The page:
I seem to be on a CVI kick, so let’s go back to my comment a couple weeks ago about the CVI being a tool. I recently asked a group what they thought of the CVI. The first person to respond said, “I think it’s crap, a waste of our time.”
“Wholesale & completely?” I asked.
“Maybe not wholesale and completely, but yeah, pretty much.”
Suddenly, heads started nodding. Some people thought it was absolutely amazing — but the general consensus among much of the room was that it was OK at best.
“Oh, thank God,” I said. “Thanks for getting that out of the way so early. I almost completely agree with you. I’ve resisted assessments my entire career because my general thought of assessments is that they’re boxes. Once someone knows your ‘color,’ your ‘letters’ it’s too easy to put you a box and say ‘now I know you’, but they don’t. They only know an idea of you. One tiny thing among countless other things.
“I use the CVI as a tool, not an answer,” I told them. “A tool to help us ask the bigger, better question. And then, when we have conflict, we’ll pull out the CVI and see if that tool helps us again. If it does, cool. If not, put it away.”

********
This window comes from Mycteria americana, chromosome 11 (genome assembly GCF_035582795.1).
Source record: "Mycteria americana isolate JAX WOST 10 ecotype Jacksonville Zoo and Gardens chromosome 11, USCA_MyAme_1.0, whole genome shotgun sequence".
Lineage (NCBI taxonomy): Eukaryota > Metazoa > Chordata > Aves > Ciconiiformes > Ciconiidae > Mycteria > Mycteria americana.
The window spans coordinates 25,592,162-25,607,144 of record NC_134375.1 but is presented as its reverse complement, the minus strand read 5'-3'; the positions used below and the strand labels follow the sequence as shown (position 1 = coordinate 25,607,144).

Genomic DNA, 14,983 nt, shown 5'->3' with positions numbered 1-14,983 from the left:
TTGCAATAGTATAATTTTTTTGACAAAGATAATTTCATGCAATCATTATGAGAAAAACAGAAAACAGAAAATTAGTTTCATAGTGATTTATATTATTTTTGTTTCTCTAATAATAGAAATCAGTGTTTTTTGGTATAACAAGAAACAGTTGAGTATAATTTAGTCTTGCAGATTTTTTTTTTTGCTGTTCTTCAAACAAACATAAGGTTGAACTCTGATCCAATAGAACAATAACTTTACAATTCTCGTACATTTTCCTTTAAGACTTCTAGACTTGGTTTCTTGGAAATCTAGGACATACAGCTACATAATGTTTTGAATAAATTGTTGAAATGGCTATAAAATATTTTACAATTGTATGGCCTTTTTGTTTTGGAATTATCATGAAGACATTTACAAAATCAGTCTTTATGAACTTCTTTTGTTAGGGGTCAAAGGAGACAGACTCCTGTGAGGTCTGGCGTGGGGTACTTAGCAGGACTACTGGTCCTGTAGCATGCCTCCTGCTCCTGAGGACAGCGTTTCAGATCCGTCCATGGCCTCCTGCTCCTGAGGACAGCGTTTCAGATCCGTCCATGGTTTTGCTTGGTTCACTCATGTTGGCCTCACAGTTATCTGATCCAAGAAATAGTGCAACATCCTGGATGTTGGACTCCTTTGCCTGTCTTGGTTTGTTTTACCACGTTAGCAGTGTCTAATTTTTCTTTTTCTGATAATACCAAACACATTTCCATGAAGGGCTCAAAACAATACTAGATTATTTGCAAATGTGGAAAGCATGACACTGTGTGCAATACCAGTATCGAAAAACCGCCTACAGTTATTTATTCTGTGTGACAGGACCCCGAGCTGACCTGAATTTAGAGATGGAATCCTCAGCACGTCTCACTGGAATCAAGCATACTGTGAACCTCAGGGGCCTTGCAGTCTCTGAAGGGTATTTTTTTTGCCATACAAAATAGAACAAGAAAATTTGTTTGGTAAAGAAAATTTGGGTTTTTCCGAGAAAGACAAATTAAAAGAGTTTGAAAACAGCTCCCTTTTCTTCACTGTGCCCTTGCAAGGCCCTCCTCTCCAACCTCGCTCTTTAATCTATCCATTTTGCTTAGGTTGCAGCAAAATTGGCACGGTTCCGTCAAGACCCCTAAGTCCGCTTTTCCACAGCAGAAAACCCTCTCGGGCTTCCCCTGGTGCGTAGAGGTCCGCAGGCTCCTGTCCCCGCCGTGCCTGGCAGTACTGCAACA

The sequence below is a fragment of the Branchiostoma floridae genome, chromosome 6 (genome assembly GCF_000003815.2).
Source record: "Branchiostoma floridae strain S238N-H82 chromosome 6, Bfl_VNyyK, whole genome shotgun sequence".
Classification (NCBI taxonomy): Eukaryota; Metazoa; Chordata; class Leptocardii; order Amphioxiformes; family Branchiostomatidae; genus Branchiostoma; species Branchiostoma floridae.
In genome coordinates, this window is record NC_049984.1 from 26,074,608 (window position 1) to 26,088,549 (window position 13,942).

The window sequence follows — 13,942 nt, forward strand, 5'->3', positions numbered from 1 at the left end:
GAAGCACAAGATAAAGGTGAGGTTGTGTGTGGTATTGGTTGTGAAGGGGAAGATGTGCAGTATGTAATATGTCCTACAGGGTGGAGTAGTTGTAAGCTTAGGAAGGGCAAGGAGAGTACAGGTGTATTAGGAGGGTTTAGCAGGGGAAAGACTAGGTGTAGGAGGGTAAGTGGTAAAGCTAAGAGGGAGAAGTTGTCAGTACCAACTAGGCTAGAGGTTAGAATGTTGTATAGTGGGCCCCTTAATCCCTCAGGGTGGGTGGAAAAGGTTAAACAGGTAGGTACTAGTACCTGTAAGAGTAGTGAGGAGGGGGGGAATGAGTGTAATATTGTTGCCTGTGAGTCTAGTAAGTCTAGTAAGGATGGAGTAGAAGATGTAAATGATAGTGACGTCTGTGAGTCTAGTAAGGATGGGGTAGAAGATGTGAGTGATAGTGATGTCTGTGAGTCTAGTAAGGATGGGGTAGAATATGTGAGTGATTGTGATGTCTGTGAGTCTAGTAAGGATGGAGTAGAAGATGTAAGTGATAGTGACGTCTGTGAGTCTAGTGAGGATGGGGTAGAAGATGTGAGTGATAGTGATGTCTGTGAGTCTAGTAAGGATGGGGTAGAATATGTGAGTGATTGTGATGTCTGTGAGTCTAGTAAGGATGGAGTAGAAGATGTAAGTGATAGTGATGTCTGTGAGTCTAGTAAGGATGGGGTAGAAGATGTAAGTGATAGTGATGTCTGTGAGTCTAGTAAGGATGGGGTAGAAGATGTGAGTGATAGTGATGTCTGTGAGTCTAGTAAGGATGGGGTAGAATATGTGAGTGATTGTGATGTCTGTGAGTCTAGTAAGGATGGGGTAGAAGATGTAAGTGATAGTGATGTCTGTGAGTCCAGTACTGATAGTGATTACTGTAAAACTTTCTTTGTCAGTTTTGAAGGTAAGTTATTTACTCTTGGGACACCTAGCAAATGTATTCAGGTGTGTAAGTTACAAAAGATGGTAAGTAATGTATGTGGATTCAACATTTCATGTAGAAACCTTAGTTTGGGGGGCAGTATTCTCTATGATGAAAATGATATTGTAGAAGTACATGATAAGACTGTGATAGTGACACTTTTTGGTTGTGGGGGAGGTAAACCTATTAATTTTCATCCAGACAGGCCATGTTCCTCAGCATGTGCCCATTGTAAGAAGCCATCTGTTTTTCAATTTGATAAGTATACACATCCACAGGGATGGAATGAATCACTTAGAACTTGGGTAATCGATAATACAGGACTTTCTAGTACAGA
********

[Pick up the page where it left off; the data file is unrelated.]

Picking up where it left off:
It’s a tool.
The beautiful part about a tool is, the tool’s not the product. The tool’s what you use to build the product. We get a chop saw in order to create bookshelves and homes. But it’s just a tool; it’s not the shelves or the house itself. For me, that’s an empowering reality of the CVI. It’s a tool to build better engagement, to turn dysfunctional teams into functioning ones, to help people show up in more powerful, positive ways, to give people a tool to take control of their life and responses and behavior in challenging and difficult situations. If people can get your goat, if you find yourself reacting more than responding to difficult people, if you think to yourself that you would like to engage in a situation if you just knew how to inject yourself in a positive and effective way, then it’s highly likely you would benefit from learning how to use this tool. Like learning to use a pen, or a computer or a car, it does nothing without you. It’s idle until you pick it up, turn it on, or get behind the wheel.
Tools are designed to help us be better, faster, more efficient, more precise, more consistent, more effective…and to help us build masterpieces. That’s the gift of the CVI. Wanna take it for a spin?